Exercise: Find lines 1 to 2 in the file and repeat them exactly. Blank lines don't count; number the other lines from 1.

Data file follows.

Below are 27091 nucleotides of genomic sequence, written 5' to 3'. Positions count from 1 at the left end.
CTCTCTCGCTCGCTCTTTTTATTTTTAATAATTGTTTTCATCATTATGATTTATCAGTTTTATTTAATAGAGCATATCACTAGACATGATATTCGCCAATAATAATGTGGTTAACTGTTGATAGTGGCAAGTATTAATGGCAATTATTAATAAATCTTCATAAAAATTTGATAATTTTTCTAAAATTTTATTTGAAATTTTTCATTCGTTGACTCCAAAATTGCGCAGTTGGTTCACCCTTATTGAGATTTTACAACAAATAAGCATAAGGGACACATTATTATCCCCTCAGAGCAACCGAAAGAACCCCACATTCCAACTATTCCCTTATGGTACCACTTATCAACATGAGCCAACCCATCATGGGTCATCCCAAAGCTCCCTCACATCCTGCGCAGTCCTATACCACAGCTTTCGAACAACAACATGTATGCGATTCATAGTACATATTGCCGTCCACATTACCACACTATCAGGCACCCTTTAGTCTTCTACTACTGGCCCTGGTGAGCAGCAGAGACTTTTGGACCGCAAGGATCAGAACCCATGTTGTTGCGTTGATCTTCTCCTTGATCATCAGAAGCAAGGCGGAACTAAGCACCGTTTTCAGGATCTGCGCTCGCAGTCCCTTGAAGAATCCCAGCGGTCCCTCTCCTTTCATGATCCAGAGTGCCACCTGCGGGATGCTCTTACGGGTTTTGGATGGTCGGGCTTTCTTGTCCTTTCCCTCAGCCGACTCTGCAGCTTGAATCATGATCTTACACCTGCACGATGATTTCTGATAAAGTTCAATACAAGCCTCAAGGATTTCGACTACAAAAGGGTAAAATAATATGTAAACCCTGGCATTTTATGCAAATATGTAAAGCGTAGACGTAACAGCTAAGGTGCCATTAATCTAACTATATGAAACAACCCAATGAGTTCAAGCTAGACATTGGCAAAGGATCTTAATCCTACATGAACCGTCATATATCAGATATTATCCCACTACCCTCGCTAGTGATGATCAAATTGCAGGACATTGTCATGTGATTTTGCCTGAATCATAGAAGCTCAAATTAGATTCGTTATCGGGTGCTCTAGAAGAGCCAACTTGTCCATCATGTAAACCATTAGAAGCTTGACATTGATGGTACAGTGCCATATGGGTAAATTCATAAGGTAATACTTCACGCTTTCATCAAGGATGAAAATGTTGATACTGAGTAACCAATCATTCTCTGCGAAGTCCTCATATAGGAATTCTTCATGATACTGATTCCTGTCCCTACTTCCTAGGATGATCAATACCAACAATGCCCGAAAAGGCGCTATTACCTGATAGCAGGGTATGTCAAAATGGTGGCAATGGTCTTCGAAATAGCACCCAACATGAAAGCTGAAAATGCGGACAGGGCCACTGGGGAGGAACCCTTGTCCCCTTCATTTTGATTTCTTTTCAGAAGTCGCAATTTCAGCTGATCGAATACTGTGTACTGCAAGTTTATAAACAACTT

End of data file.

Below are 27091 nucleotides of genomic sequence, written 5' to 3'. Positions count from 1 at the left end.
CTCTCTCGCTCGCTCTTTTTATTTTTAATAATTGTTTTCATCATTATGATTTATCAGTTTTATTTAATAGAGCATATCACTAGACATGATATTCGCCAATAATAATGTGGTTAACTGTTGATAGTGGCAAGTATTAATGGCAATTATTAATAAATCTTCATAAAAATTTGATAATTTTTCTAAAATTTTATTTGAAATTTTTCATTCGTTGACTCCAAAATTGCGCAGTTGGTTCACCCTTATTGAGATTTTACAACAAATAAGCATAAGGGACACATTATTATCCCCTCAGAGCAACCGAAAGAACCCCACATTCCAACTATTCCCTTATGGTACCACTTATCAACATGAGCCAACCCATCATGGGTCATCCCAAAGCTCCCTCACATCCTGCGCAGTCCTATACCACAGCTTTCGAACAACAACATGTATGCGATTCATAGTACATATTGCCGTCCACATTACCACACTATCAGGCACCCTTTAGTCTTCTACTACTGGCCCTGGTGAGCAGCAGAGACTTTTGGACCGCAAGGATCAGAACCCATGTTGTTGCGTTGATCTTCTCCTTGATCATCAGAAGCAAGGCGGAACTAAGCACCGTTTTCAGGATCTGCGCTCGCAGTCCCTTGAAGAATCCCAGCGGTCCCTCTCCTTTCATGATCCAGAGTGCCACCTGCGGGATGCTCTTACGGGTTTTGGATGGTCGGGCTTTCTTGTCCTTTCCCTCAGCCGACTCTGCAGCTTGAATCATGATCTTACACCTGCACGATGATTTCTGATAAAGTTCAATACAAGCCTCAAGGATTTCGACTACAAAAGGGTAAAATAATATGTAAACCCTGGCATTTTATGCAAATATGTAAAGCGTAGACGTAACAGCTAAGGTGCCATTAATCTAACTATATGAAACAACCCAATGAGTTCAAGCTAGACATTGGCAAAGGATCTTAATCCTACATGAACCGTCATATATCAGATATTATCCCACTACCCTCGCTAGTGATGATCAAATTGCAGGACATTGTCATGTGATTTTGCCTGAATCATAGAAGCTCAAATTAGATTCGTTATCGGGTGCTCTAGAAGAGCCAACTTGTCCATCATGTAAACCATTAGAAGCTTGACATTGATGGTACAGTGCCATATGGGTAAATTCATAAGGTAATACTTCACGCTTTCATCAAGGATGAAAATGTTGATACTGAGTAACCAATCATTCTCTGCGAAGTCCTCATATAGGAATTCTTCATGATACTGATTCCTGTCCCTACTTCCTAGGATGATCAATACCAACAATGCCCGAAAAGGCGCTATTACCTGATAGCAGGGTATGTCAAAATGGTGGCAATGGTCTTCGAAATAGCACCCAACATGAAAGCTGAAAATGCGGACAGGGCCACTGGGGAGGAACCCTTGTCCCCTTCATTTTGATTTCTTTTCAGAAGTCGCAATTTCAGCTGATCGAATACTGTGTACTGCAAGTTTATAAACAACTT